PwC UK partners with ReversingLabs to bring software supply chain security to third-party risk management

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Advisory and professional services giant PwC UK is partnering with security firm ReversingLabs to develop a third-party risk management (TPRM) platform to help businesses address software supply chain security risks. Alongside ReversingLabs, the firm aims to help customers modernize traditional TPRM programs to better suit the modern software supply chain, operationalizing detection and mitigation of threats inherent in third-party software. Software supply chain risks pose complex and ongoing challenges for businesses across the globe.

Alliance targets software visibility, risk remediation, malware attacks

The new alliance combines PwC’s advisory capabilities and executive-managed service expertise in TPRM programs with ReversingLabs’ automated platform to quickly detect and mitigate threats within software, the firms said in a press release. The pair said the partnership will help customers:

  • Increase visibility into software: visualize the components that make up the software supply chain and the risk they present to the business.
  • Automate software assurance testing: eliminate manual questionnaire-based testing required for software suppliers.
  • Protect the software supply chain end-to-end: reduce the likelihood and impact of malware and tampering attacks on the supply chain across the software development and use lifecycles.
  • Reduce dependencies on supplier cooperation: obtain security assurance over software consumed using just a binary package (no access to source code is needed).
  • Streamline risk remediation: prioritize security remediation efforts to those critical risk issues that most significantly impact a business.

Software supply chain security approaches must evolve

“The way firms must think about their supply chain continues to evolve and it’s clear now that with such a high dependency on software and technology, getting visibility into software security is no longer a nice-to-have activity,” said Penny Flint, partner, PwC UK.

Modern software supply chain security demands that organizations not only address issues specific to the development of software applications, but also to the consumption of commercial software, where suppliers’ reliance on external components like third-party libraries introduces additional risks, said Mario Vuksan, CEO and co-founder, ReversingLabs. “Organizations have never been more reliant on their supplier base than they are today. As a result, automation is needed to help assess the risk of these relationships at speed and scale,” Vuksan said. “At the same time, TPRM teams need solutions to not only manage emerging and existing threats from the supply chain, but other challenges, including regulatory scrutiny, access to talent, and the convergence of various risk domains.”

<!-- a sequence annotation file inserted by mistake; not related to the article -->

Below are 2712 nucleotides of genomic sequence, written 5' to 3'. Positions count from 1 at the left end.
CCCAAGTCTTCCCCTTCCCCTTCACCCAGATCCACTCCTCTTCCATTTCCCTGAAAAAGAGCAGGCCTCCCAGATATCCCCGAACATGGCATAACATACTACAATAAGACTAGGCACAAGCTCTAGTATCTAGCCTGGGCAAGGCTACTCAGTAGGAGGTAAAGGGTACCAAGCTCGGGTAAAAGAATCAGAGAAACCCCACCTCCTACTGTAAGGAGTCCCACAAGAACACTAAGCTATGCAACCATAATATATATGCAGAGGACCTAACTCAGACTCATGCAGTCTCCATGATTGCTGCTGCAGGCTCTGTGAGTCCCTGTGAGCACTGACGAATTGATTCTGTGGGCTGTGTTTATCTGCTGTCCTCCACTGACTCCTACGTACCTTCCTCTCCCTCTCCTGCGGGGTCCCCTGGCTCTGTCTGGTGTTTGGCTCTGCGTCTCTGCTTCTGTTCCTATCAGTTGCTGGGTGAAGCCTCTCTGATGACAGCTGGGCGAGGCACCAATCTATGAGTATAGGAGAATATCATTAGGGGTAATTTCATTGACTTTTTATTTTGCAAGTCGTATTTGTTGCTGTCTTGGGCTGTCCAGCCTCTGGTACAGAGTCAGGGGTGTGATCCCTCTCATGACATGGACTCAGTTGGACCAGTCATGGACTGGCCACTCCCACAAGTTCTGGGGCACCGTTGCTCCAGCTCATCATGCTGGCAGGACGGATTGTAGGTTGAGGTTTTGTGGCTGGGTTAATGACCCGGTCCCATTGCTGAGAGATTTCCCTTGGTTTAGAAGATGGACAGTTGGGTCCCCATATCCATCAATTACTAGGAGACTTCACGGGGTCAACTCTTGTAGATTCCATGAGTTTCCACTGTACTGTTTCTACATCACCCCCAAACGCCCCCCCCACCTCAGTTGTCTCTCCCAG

Software supply chain risks continue to impact businesses

In October 2022, research from software supply chain management company Sonatype revealed that the number of documented supply chain attacks involving malicious third-party components increased by 633% over the previous year, reaching over 88,000 known instances. Meanwhile, instances of transitive vulnerabilities that software components inherit from their own dependencies reached unprecedented levels, plaguing two-thirds of open-source libraries, according to the research.

In March, the White House released an ambitious National Cybersecurity Strategy that puts greater responsibility on US software vendors to secure the software ecosystem. “Too many vendors ignore best practices for secure development, ship products with insecure default configurations or known vulnerabilities, and integrate third-party software of unknown or unvetted provenance,” the strategy states. The administration is proposing to shift responsibility onto software makers that fail to take reasonable precautions to secure their products and away from the end users who all too “often bear the consequences of insecure software.”

Copyright © 2023 IDG Communications, Inc.

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